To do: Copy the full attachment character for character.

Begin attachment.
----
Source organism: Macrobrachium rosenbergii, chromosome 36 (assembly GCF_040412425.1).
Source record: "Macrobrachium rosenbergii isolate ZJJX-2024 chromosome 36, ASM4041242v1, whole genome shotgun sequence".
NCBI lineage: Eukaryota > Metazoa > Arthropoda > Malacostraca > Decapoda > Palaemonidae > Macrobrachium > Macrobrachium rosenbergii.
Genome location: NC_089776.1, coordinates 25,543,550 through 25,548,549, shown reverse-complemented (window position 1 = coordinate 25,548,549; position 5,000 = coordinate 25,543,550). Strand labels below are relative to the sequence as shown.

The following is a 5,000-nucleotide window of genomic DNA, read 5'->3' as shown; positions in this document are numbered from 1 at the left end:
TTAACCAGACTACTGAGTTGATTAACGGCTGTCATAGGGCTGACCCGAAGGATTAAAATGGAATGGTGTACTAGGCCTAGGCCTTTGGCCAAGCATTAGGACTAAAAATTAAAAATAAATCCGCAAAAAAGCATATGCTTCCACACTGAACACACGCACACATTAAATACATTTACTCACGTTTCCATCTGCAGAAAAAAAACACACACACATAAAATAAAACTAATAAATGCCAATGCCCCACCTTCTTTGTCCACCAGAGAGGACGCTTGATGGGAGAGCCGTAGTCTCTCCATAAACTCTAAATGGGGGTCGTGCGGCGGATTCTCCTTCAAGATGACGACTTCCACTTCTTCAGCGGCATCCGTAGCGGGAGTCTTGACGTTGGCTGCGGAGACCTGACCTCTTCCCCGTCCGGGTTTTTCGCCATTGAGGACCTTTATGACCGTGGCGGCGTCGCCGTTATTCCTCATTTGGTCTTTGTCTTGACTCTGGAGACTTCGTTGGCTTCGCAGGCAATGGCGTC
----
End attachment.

Source organism: Macrobrachium rosenbergii, chromosome 36 (assembly GCF_040412425.1).
Source record: "Macrobrachium rosenbergii isolate ZJJX-2024 chromosome 36, ASM4041242v1, whole genome shotgun sequence".
NCBI lineage: Eukaryota > Metazoa > Arthropoda > Malacostraca > Decapoda > Palaemonidae > Macrobrachium > Macrobrachium rosenbergii.
Genome location: NC_089776.1, coordinates 25,543,550 through 25,548,549, shown reverse-complemented (window position 1 = coordinate 25,548,549; position 5,000 = coordinate 25,543,550). Strand labels below are relative to the sequence as shown.

The following is a 5,000-nucleotide window of genomic DNA, read 5'->3' as shown; positions in this document are numbered from 1 at the left end:
TTAACCAGACTACTGAGTTGATTAACGGCTGTCATAGGGCTGACCCGAAGGATTAAAATGGAATGGTGTACTAGGCCTAGGCCTTTGGCCAAGCATTAGGACTAAAAATTAAAAATAAATCCGCAAAAAAGCATATGCTTCCACACTGAACACACGCACACATTAAATACATTTACTCACGTTTCCATCTGCAGAAAAAAAACACACACACATAAAATAAAACTAATAAATGCCAATGCCCCACCTTCTTTGTCCACCAGAGAGGACGCTTGATGGGAGAGCCGTAGTCTCTCCATAAACTCTAAATGGGGGTCGTGCGGCGGATTCTCCTTCAAGATGACGACTTCCACTTCTTCAGCGGCATCCGTAGCGGGAGTCTTGACGTTGGCTGCGGAGACCTGACCTCTTCCCCGTCCGGGTTTTTCGCCATTGAGGACCTTTATGACCGTGGCGGCGTCGCCGTTATTCCTCATTTGGTCTTTGTCTTGACTCTGGAGACTTCGTTGGCTTCGCAGGCAATGGCGTC